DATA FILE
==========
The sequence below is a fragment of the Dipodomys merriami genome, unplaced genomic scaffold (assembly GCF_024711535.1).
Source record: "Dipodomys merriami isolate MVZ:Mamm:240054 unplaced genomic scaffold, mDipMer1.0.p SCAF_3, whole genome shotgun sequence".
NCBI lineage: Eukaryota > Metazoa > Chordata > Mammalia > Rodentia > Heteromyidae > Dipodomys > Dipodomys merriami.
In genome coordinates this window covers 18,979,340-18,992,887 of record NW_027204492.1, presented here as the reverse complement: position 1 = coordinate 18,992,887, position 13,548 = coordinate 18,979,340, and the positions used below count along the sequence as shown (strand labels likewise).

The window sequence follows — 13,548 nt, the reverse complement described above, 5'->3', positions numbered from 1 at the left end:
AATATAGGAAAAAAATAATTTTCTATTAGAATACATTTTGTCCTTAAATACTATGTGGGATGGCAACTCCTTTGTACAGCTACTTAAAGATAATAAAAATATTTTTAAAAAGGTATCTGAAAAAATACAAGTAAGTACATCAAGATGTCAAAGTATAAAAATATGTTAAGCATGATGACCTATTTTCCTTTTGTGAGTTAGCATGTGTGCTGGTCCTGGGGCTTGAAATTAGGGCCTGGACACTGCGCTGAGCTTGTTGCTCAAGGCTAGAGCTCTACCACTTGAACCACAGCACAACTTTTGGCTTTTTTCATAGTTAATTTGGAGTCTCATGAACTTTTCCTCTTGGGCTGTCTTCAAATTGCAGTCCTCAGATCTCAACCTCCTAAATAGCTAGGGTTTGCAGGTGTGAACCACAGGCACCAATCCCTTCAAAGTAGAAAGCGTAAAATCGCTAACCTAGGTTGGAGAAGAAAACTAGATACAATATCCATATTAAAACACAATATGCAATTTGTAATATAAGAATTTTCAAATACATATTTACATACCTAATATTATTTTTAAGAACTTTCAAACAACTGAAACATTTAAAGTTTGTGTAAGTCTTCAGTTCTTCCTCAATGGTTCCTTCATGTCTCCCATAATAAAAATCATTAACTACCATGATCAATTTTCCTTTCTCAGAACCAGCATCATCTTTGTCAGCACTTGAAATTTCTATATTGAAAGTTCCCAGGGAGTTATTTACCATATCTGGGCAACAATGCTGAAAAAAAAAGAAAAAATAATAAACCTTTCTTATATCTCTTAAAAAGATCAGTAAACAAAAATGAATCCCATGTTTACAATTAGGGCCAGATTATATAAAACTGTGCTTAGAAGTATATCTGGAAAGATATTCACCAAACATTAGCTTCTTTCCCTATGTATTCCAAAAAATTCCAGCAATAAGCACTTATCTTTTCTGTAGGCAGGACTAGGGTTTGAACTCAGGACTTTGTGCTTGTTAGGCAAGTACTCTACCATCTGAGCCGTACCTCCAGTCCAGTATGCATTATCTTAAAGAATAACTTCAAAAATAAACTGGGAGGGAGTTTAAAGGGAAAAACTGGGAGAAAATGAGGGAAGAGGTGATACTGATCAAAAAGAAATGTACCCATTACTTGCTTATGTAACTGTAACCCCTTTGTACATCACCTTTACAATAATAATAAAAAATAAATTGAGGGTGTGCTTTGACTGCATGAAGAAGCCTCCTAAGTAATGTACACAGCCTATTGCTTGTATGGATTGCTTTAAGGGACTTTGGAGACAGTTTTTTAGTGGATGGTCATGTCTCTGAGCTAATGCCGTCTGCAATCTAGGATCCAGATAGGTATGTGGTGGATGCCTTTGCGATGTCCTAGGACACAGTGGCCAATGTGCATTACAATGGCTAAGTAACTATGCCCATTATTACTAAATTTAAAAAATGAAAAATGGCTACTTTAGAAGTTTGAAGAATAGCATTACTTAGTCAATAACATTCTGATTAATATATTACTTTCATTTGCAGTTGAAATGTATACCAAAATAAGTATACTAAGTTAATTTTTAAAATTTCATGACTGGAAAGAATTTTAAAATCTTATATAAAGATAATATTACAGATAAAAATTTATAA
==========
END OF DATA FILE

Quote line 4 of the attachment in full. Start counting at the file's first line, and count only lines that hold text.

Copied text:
In genome coordinates this window covers 18,979,340-18,992,887 of record NW_027204492.1, presented here as the reverse complement: position 1 = coordinate 18,992,887, position 13,548 = coordinate 18,979,340, and the positions used below count along the sequence as shown (strand labels likewise).